Archives For Revelation

RevelationIn this post, I want to answer three questions:

  1. How do we know all of the books in our Bibles belong?
  2. How do we know we are not missing any books from our Bibles?
  3. How do we know God doesn’t want to add to our Bibles?

 

How Do We Know All of the Books in Our Bibles Belong?

Very simply, I would appeal to the information in the last post as evidence that all of the books in our Bibles actually belong there. When the time came to write down a complete list of New Testament books, God’s people looked at which books carried the authority of God and were being accepted and used by the church in its life and worship on the same level that they used the Old Testament Scripture. As I said in the last post, there are good historical reasons to see that the right books were chosen. And add to that the reality that God is faithful to his people and would not have allowed an erroneous book to have slipped into the Bible that his people would be trusting as his word.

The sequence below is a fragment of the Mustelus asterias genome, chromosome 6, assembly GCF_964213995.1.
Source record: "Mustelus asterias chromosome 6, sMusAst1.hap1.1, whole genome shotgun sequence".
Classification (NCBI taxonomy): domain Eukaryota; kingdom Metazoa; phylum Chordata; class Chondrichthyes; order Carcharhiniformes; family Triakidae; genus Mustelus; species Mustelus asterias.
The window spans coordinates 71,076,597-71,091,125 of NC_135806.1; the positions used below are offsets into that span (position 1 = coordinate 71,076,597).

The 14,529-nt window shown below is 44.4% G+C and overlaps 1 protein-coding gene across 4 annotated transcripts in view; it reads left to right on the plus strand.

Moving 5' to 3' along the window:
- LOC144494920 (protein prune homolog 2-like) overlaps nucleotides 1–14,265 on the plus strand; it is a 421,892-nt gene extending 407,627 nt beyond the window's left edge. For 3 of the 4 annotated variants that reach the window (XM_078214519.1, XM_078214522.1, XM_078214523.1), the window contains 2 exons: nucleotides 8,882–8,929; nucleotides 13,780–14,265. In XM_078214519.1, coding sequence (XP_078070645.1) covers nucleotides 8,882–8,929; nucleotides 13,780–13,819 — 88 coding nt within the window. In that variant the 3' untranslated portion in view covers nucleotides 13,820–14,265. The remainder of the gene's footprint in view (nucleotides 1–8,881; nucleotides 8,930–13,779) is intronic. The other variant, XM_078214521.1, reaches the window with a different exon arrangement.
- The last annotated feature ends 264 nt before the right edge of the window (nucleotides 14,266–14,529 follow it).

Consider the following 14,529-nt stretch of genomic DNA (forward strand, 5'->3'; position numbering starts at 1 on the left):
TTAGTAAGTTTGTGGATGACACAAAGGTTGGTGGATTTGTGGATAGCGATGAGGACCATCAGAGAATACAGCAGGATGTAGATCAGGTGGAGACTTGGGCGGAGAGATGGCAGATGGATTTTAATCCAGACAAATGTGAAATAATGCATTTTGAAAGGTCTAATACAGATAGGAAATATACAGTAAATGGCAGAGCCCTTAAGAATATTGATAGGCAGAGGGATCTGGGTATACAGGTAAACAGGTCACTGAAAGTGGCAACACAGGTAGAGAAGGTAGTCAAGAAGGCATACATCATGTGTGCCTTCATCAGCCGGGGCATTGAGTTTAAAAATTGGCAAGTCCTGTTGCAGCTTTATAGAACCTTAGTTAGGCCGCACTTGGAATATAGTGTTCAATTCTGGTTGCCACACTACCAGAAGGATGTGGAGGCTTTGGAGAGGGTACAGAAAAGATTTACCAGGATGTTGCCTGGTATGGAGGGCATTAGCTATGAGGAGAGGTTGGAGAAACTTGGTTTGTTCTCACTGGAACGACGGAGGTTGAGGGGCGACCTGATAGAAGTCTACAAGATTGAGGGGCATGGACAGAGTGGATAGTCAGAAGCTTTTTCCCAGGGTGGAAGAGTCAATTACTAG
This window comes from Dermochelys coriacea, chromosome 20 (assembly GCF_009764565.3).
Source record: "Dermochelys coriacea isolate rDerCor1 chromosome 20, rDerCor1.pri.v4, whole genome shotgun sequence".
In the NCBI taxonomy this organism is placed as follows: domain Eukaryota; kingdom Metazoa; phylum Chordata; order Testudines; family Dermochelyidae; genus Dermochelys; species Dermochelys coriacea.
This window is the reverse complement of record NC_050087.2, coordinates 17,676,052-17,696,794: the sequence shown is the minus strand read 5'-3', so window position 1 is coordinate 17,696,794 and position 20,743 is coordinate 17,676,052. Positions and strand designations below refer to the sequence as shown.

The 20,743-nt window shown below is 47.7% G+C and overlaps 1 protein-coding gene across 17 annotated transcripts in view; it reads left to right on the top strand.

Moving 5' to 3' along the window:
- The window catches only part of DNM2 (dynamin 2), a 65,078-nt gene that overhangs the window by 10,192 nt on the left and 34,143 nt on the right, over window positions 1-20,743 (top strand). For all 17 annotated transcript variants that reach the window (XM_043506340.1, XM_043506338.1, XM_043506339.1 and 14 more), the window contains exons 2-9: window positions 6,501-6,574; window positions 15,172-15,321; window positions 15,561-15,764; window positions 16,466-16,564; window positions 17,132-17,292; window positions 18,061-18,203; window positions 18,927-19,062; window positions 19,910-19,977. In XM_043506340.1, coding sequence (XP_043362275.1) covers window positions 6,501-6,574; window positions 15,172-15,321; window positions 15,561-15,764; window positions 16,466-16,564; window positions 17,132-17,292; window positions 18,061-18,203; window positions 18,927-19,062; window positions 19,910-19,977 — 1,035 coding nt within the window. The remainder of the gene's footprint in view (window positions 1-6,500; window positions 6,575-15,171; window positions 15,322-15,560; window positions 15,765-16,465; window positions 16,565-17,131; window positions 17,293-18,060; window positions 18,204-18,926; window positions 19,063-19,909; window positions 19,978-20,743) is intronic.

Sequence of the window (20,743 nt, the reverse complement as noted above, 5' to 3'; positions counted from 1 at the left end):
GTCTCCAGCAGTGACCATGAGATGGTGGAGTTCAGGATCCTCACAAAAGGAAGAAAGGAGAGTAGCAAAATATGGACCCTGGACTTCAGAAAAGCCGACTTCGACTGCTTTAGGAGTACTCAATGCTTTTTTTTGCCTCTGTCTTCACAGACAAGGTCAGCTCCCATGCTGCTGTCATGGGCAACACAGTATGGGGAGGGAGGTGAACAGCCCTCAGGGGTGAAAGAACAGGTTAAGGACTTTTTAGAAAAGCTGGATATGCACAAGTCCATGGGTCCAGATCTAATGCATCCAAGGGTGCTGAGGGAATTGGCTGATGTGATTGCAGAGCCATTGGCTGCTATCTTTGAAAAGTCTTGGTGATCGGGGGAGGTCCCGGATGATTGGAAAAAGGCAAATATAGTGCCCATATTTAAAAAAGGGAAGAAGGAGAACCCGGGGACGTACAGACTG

How Do We Know We Are Not Missing Any Books from Our Bibles?

Once again, I would argue that because God is faithful to his people, he would not have spoken words that were essential for our life and growth and then allowed those words to be lost. This confidence in the faithfulness of God is backed up by historical research. While some people would like to add other books (the Apocrypha, the Gnostic Gospels, the Shepherd of Hermas, the Didache, and others have all been candidates), these books are either known to be inauthentic or they teach doctrines that contradict the teaching of the biblical books. Though there was some debate over the canonicity of some of these books, the early church ultimately decided against them for strong reasons.